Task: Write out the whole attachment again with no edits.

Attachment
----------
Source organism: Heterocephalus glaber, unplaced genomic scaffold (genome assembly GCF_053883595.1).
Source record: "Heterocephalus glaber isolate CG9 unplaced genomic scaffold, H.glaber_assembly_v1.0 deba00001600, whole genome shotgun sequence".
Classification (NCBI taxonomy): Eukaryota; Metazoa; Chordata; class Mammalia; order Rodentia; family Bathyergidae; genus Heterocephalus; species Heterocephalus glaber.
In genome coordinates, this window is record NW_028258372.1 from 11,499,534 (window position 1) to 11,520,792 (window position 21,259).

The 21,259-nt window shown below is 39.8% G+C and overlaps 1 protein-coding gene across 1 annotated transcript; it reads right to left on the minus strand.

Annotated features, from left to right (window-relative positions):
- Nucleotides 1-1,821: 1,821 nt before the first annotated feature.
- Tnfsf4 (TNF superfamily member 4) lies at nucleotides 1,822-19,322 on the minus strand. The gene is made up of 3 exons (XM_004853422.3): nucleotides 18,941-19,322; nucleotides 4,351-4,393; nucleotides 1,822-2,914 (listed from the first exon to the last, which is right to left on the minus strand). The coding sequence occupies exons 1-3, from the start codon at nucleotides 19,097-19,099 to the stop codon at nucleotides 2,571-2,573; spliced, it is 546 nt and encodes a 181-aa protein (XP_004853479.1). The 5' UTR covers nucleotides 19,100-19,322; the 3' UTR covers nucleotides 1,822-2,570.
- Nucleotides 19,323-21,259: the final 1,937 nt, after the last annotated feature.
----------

Source organism: Heterocephalus glaber, unplaced genomic scaffold (genome assembly GCF_053883595.1).
Source record: "Heterocephalus glaber isolate CG9 unplaced genomic scaffold, H.glaber_assembly_v1.0 deba00001600, whole genome shotgun sequence".
Classification (NCBI taxonomy): Eukaryota; Metazoa; Chordata; class Mammalia; order Rodentia; family Bathyergidae; genus Heterocephalus; species Heterocephalus glaber.
In genome coordinates, this window is record NW_028258372.1 from 11,499,534 (window position 1) to 11,520,792 (window position 21,259).

The 21,259-nt window shown below is 39.8% G+C and overlaps 1 protein-coding gene across 1 annotated transcript; it reads right to left on the minus strand.

Annotated features, from left to right (window-relative positions):
- Nucleotides 1-1,821: 1,821 nt before the first annotated feature.
- Tnfsf4 (TNF superfamily member 4) lies at nucleotides 1,822-19,322 on the minus strand. The gene is made up of 3 exons (XM_004853422.3): nucleotides 18,941-19,322; nucleotides 4,351-4,393; nucleotides 1,822-2,914 (listed from the first exon to the last, which is right to left on the minus strand). The coding sequence occupies exons 1-3, from the start codon at nucleotides 19,097-19,099 to the stop codon at nucleotides 2,571-2,573; spliced, it is 546 nt and encodes a 181-aa protein (XP_004853479.1). The 5' UTR covers nucleotides 19,100-19,322; the 3' UTR covers nucleotides 1,822-2,570.
- Nucleotides 19,323-21,259: the final 1,937 nt, after the last annotated feature.